FRIDAY, April 7, 2017 -- Sometimes the treatment for heart problems may be more aggressive than it needs to be, according to Consumer Reports.
Heart disease requires emergency medical attention when someone is having active symptoms, such as chest pain and shortness of breath. But excessive heart screening tests associated with false alarms can cause unnecessary anxiety and lead to a series of costly and risky procedures, the new report stated.
MONDAY, April 3, 2017 -- People with heart disease may fare better when they feel they can trust and talk to their doctor, two new studies suggest.
In one study, researchers found that heart patients who thought their doctors were good communicators were more likely to take aspirin and cholesterol-lowering drugs. They were also less likely to land in the ER.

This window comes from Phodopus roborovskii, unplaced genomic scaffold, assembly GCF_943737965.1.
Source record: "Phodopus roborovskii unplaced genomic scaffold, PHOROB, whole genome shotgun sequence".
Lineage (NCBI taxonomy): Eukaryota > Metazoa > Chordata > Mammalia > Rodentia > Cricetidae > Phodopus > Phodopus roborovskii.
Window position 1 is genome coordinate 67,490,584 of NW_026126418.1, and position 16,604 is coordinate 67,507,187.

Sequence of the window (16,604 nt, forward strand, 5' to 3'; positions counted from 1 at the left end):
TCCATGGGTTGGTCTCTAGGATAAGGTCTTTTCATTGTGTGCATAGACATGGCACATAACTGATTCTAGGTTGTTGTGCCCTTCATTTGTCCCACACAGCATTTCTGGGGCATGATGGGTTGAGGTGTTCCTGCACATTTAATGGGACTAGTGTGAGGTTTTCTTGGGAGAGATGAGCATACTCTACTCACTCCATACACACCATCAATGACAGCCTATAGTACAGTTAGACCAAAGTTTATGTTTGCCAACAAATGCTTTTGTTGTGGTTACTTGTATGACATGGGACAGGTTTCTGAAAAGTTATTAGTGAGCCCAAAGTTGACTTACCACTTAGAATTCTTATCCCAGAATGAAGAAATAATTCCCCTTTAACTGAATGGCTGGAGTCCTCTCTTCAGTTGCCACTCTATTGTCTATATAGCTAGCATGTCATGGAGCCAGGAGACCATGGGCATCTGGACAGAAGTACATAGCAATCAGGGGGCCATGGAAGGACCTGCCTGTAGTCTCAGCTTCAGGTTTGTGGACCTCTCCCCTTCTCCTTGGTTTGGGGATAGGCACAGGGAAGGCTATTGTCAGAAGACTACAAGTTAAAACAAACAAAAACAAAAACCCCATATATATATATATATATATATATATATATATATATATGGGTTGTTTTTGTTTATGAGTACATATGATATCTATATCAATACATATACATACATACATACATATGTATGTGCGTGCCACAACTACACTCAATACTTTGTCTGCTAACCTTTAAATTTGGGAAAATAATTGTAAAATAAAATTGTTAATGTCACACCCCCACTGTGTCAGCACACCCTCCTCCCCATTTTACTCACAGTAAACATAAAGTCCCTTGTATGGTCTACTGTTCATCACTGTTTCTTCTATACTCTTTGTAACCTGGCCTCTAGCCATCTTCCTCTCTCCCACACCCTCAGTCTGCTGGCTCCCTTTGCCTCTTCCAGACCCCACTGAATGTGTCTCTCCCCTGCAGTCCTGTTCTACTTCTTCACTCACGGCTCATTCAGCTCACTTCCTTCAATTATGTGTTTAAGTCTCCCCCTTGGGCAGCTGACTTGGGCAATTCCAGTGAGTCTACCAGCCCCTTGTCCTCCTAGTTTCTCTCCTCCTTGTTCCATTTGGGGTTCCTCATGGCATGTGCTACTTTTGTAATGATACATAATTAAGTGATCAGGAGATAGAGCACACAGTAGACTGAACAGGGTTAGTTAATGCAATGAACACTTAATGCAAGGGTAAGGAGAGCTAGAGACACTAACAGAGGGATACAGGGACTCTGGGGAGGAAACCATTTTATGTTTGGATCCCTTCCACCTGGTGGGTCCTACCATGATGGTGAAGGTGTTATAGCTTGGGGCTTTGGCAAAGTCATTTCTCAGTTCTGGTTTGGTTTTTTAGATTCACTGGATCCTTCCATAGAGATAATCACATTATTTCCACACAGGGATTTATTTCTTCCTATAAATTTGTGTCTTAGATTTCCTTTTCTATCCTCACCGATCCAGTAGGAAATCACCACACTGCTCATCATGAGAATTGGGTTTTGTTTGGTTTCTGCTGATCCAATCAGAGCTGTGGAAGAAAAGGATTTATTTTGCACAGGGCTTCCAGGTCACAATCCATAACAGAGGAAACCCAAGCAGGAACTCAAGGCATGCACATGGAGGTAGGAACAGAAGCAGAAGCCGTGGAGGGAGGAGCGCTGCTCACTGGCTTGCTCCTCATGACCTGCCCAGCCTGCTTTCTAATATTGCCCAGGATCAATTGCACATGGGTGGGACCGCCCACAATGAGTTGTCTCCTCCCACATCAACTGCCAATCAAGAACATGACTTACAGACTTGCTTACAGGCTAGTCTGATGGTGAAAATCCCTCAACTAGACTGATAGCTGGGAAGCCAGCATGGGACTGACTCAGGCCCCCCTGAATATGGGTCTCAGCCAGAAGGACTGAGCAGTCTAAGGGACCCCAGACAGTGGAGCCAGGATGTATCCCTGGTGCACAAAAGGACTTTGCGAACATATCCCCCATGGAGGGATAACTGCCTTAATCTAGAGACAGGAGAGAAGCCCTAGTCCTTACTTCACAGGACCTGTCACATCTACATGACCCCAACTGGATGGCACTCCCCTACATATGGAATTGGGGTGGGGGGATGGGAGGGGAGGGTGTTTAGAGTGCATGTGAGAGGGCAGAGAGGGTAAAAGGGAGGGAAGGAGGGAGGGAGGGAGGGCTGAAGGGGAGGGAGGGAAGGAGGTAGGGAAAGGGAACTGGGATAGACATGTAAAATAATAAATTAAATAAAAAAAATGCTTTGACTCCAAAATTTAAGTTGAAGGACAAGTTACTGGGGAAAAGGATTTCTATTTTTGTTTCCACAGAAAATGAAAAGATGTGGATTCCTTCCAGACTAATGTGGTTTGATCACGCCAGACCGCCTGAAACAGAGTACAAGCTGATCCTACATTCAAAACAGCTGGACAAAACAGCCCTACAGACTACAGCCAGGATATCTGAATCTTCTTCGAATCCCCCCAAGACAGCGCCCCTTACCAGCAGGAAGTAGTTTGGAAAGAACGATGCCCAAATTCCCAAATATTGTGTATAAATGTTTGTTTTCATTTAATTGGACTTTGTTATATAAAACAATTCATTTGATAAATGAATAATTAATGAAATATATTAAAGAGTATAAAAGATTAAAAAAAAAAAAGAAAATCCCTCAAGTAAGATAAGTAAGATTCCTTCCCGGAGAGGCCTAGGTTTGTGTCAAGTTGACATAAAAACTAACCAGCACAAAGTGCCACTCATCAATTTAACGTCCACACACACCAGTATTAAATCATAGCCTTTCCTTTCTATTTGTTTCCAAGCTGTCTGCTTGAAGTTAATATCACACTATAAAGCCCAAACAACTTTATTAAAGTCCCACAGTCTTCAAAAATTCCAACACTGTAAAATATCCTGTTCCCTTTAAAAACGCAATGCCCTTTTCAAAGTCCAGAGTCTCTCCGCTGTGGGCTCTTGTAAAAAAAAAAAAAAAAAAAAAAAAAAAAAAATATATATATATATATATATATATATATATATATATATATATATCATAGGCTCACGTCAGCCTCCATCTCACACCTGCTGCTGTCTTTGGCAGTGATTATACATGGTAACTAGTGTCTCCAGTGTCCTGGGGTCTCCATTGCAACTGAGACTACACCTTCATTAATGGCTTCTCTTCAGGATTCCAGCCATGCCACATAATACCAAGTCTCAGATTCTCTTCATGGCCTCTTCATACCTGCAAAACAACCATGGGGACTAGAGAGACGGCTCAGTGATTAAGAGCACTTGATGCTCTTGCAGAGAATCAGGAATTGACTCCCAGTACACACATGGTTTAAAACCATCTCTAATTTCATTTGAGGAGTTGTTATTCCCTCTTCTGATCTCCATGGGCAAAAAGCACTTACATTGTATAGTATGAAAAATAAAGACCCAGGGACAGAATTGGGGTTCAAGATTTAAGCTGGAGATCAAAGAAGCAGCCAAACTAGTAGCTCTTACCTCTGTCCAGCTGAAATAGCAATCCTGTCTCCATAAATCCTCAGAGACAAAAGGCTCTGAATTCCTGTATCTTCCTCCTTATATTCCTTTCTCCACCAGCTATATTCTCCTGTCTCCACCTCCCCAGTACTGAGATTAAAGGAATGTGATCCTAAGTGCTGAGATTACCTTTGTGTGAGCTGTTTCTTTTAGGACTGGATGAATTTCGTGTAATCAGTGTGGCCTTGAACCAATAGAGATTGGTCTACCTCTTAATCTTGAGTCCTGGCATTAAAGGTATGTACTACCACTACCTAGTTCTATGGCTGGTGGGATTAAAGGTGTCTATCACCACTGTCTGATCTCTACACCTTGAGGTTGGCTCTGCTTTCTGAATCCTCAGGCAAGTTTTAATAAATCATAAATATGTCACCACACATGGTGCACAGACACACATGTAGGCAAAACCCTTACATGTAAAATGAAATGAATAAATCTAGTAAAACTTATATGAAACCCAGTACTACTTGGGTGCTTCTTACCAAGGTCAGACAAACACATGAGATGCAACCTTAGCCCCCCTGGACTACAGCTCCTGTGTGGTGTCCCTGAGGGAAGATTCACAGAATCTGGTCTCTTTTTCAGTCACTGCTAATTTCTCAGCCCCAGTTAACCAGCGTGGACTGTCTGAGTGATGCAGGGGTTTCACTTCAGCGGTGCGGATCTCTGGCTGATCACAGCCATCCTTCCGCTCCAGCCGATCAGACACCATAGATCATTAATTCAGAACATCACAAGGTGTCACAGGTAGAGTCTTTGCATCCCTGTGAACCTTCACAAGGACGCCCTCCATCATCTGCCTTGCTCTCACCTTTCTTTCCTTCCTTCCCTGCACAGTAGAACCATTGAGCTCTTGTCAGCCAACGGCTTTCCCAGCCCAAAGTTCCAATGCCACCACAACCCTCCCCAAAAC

TUESDAY, April 18, 2017 -- Conflicting guidelines on statin use could leave about 9 million Americans unsure about treatment, a new study suggests.
Researchers estimate that if all doctors followed the latest guidelines from the U.S. Preventive Services Task Force (USPSTF) for the cholesterol-lowering drugs, the number of Americans aged 40 to 75 on statin medications would rise by 16 percent.
TUESDAY, March 7, 2017 -- Getting people worldwide to eat more fruits and vegetables could significantly reduce disability and premature death from heart disease, researchers report.
For the study, investigators analyzed data and previous studies to determine how fruit and vegetable consumption affected the number of "heart disease-related disability-adjusted life years" (DALYs) -- healthy years lost to disability or death -- in 195 countries. Each DALY is one lost year of healthy life.